The Dark Knight
Great cooling performance; very customizable fan speeds; simple installation.
The Dark Knight Rises
Expensive; Corsair Link software should come in the box.
When Corsair released its closed-loop H80 water cooler in 2011, we found it to be one of the best-performing dual-fan kits available. It was also very loud at full blast and cumbersome to install, and the updated H80i model sets out to address these issues while also improving performance.
The H80i's water block features a logo that can change colors according to temperature.
At first glance the H80i doesn’t appear to differ much from its predecessor, but there are a number of key upgrades. First, at 1.4cm thick, the coolant tubes are nearly twice as fat to help increase coolant flow. Also, the two 12cm fans are now based on Corsair’s high static-pressure Air Series SP120 fans and run a bit quieter than the previous model's fans. Finally, Corsair now includes its Corsair Link software with the kit, rather than making it an expensive add-on, allowing you to control all the functions of the kit from within Windows. The software provides a range of controls for fan and pump speeds and overall performance, but the coolest feature is that the logo on the water block can be customized to change color according to CPU temperatures. For anything below 70 C, we had the light shine blue and anything above displayed red.
Corsair has gone to great lengths to simplify the installation process, as it includes one of the best manuals we’ve seen, with clear instructions and excellent diagrams, and the parts are all easy to combine, as well. First you attach a backplate (the H80i supports all modern CPU sockets except for Intel's LGA775 ), then tighten four standoffs around the CPU socket. Where Corsair has really simplified things is with its magnetic mounting bracket, which just slides onto the top of the water block until it snaps into place. Mounting the water block onto the CPU also requires just four screws, and then eight screws are needed to sandwich the radiator between the two fans and the chassis. The last step is to plug the fans into the water block and connect the system’s three cables (SATA for power, fans, and USB cable for the software) into their respective plugs.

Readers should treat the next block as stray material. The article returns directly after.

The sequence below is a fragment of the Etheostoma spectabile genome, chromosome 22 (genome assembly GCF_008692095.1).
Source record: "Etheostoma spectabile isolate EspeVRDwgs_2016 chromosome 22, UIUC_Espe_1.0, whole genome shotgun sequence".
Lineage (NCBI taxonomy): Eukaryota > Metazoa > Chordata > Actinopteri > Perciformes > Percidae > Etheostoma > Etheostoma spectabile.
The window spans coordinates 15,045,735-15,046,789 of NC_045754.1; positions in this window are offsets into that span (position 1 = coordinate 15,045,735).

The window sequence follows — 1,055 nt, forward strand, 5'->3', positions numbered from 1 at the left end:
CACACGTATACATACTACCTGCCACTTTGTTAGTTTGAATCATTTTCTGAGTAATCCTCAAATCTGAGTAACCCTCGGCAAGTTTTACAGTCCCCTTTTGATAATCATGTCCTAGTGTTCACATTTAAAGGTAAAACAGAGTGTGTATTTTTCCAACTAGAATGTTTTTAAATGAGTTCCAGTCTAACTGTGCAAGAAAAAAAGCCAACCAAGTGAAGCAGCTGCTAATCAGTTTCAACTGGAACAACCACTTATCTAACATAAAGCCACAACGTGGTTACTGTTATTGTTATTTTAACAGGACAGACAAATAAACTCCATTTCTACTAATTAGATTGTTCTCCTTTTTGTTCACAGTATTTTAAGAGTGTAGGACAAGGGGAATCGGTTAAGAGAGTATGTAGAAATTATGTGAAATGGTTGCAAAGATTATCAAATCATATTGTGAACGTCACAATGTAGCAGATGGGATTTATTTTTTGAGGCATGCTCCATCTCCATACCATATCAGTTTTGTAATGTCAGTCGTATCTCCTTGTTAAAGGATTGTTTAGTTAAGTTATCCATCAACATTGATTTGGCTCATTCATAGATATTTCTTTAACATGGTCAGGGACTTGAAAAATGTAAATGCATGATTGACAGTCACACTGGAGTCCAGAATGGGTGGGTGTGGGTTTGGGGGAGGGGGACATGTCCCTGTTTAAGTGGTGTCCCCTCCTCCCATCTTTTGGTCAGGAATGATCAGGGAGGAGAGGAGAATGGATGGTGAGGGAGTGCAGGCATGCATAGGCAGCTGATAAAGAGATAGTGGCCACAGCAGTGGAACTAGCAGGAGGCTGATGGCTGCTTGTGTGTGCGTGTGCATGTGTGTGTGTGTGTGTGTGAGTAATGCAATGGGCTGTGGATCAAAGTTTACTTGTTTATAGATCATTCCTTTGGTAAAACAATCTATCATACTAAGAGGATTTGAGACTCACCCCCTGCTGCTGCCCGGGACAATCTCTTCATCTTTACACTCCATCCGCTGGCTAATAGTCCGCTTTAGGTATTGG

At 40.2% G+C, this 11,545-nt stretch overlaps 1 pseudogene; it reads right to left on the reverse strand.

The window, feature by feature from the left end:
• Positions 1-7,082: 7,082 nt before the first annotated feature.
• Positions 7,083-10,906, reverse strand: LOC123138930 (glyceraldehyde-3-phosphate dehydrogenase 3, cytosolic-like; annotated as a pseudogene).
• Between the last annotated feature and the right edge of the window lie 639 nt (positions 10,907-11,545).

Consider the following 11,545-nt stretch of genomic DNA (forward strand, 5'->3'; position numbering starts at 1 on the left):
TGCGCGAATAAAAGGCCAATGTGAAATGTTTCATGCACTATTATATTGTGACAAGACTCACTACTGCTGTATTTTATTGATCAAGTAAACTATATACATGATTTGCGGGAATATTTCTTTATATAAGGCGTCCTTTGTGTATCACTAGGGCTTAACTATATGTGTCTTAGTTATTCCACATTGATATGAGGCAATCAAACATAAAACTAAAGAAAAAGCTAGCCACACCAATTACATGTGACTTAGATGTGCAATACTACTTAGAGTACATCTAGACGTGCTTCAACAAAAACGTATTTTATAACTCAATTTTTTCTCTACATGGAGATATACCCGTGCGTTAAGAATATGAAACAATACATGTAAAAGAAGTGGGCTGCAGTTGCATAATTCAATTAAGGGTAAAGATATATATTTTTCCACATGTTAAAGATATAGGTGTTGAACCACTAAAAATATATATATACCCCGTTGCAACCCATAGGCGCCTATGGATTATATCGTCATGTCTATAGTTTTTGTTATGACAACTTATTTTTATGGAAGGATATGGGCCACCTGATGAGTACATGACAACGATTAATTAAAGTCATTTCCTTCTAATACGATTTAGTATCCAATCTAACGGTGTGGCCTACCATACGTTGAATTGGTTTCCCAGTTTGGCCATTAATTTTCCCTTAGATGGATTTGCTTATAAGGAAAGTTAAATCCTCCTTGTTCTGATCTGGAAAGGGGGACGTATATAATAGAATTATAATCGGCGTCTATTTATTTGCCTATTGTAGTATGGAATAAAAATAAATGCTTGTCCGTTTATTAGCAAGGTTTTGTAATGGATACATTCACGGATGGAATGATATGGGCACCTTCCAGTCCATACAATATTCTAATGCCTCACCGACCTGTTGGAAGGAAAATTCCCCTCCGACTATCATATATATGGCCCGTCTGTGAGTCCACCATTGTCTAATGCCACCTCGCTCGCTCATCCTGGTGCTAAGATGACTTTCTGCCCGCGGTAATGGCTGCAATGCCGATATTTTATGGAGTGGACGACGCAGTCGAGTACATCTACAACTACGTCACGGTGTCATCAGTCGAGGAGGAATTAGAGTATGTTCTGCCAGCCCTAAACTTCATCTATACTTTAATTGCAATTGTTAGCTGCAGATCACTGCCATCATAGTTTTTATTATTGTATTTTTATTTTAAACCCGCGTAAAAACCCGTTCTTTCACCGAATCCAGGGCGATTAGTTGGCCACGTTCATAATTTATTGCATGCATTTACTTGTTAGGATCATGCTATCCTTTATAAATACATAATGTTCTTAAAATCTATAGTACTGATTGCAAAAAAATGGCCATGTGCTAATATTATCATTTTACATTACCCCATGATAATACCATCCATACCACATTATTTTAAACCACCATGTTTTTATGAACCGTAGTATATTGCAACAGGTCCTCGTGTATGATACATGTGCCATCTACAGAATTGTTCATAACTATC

Though that’s more cables than we’re used to seeing for a CPU cooler, the added functionality they offer is worth it. The Corsair Link software allows you to choose from more than a half-dozen preset fan speed profiles (Quiet, Performance, Balanced, and more) and also allows you to customize and save your own presets. You can set individual fans at specific RPMs or set specific temperature ceilings at which they spin up. The icing on the cake is that the highly tweakable software is easy to use.
When we set the kit to quiet mode using Corsair Link, the cooler was near silent and outperformed our zero-point Hyper 212 Evo air cooler by almost 4 C under load. When we switched to performance mode, the fans revved up appropriately and sounded like a small wind tunnel, but its cooling performance was unmatched in its class, beating its very cool predecessor by roughly 3 C, and Thermaltake’s Water2.0 Pro dual-fan kit by 4 C. It also decimated our zero-point air-cooler by over 11 C.
The H80i isn't without its issues, however. At $110 bucks it’s expensive, and it should have come with a software CD (you're supposed to download it), but those are our only complaints. We like that it has the flexibility to be either super cool under load or amazingly quiet at idle, and everything in between, thanks to its elegant software. When you factor in its simple installation process and nifty LED options, it’s clear Corsair has a winner on its hands with the H80i.
Price $110 , www.corsair.com
Note: This review was taken from the March 2013 issue of the magazine.
|Dimensions H x D x W (inches) ||4.75 x 5.9 x 1.5|
|Stock Fans ||2x 12cm|
|Socket Support||Intel LGA1155/1156/2011; AM2/AM2+/AM3/AM3+/FM1|